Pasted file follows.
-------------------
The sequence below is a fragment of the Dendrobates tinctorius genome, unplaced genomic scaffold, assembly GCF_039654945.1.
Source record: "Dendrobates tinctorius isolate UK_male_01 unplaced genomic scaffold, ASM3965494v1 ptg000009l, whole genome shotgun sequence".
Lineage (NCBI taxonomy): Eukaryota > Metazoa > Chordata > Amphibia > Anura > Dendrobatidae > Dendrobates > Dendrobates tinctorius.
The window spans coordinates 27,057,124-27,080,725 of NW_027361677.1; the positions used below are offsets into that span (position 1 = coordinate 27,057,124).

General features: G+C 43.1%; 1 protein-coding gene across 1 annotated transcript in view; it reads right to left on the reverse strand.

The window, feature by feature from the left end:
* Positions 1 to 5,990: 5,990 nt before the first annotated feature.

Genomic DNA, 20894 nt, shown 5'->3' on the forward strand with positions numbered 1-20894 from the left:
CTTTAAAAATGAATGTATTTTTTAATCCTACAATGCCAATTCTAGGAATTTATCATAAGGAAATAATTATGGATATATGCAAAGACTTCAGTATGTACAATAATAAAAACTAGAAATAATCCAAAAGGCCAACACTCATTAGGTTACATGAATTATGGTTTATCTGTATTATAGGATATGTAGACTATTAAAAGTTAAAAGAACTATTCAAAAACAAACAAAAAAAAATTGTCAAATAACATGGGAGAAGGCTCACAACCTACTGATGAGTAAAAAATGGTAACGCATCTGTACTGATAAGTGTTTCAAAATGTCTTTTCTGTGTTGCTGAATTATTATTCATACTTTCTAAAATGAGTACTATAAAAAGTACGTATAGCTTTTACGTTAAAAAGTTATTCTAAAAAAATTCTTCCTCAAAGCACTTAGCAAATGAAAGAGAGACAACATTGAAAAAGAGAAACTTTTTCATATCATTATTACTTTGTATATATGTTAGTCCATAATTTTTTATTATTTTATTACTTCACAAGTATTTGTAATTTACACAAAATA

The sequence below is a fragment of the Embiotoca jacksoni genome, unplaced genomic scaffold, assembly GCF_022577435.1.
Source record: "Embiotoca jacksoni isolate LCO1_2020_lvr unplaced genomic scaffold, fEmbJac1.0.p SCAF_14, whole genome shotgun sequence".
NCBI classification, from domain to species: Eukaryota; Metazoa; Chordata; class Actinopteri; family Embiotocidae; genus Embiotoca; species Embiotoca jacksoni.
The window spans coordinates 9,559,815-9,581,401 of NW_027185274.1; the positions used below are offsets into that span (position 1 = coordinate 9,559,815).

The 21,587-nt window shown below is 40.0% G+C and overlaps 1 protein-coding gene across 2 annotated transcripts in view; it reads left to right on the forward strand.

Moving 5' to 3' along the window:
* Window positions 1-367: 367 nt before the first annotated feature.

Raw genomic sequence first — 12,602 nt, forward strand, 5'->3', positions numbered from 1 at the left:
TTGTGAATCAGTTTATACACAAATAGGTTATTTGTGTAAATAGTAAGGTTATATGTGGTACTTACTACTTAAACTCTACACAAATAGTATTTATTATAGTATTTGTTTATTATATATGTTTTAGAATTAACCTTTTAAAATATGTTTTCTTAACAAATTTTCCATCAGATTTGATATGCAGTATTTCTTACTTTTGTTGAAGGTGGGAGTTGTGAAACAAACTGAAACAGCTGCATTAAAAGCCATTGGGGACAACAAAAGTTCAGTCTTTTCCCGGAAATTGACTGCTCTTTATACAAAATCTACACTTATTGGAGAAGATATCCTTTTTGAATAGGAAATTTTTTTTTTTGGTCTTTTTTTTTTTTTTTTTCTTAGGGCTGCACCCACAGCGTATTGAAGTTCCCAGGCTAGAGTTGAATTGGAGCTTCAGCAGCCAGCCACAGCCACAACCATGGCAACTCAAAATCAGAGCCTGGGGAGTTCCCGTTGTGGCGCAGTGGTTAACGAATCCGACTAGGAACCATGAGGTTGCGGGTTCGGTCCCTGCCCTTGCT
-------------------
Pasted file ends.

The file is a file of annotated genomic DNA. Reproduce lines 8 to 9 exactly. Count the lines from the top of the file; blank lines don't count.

Genomic DNA, 20894 nt, shown 5'->3' on the forward strand with positions numbered 1-20894 from the left:
CTTTAAAAATGAATGTATTTTTTAATCCTACAATGCCAATTCTAGGAATTTATCATAAGGAAATAATTATGGATATATGCAAAGACTTCAGTATGTACAATAATAAAAACTAGAAATAATCCAAAAGGCCAACACTCATTAGGTTACATGAATTATGGTTTATCTGTATTATAGGATATGTAGACTATTAAAAGTTAAAAGAACTATTCAAAAACAAACAAAAAAAAATTGTCAAATAACATGGGAGAAGGCTCACAACCTACTGATGAGTAAAAAATGGTAACGCATCTGTACTGATAAGTGTTTCAAAATGTCTTTTCTGTGTTGCTGAATTATTATTCATACTTTCTAAAATGAGTACTATAAAAAGTACGTATAGCTTTTACGTTAAAAAGTTATTCTAAAAAAATTCTTCCTCAAAGCACTTAGCAAATGAAAGAGAGACAACATTGAAAAAGAGAAACTTTTTCATATCATTATTACTTTGTATATATGTTAGTCCATAATTTTTTATTATTTTATTACTTCACAAGTATTTGTAATTTACACAAAATA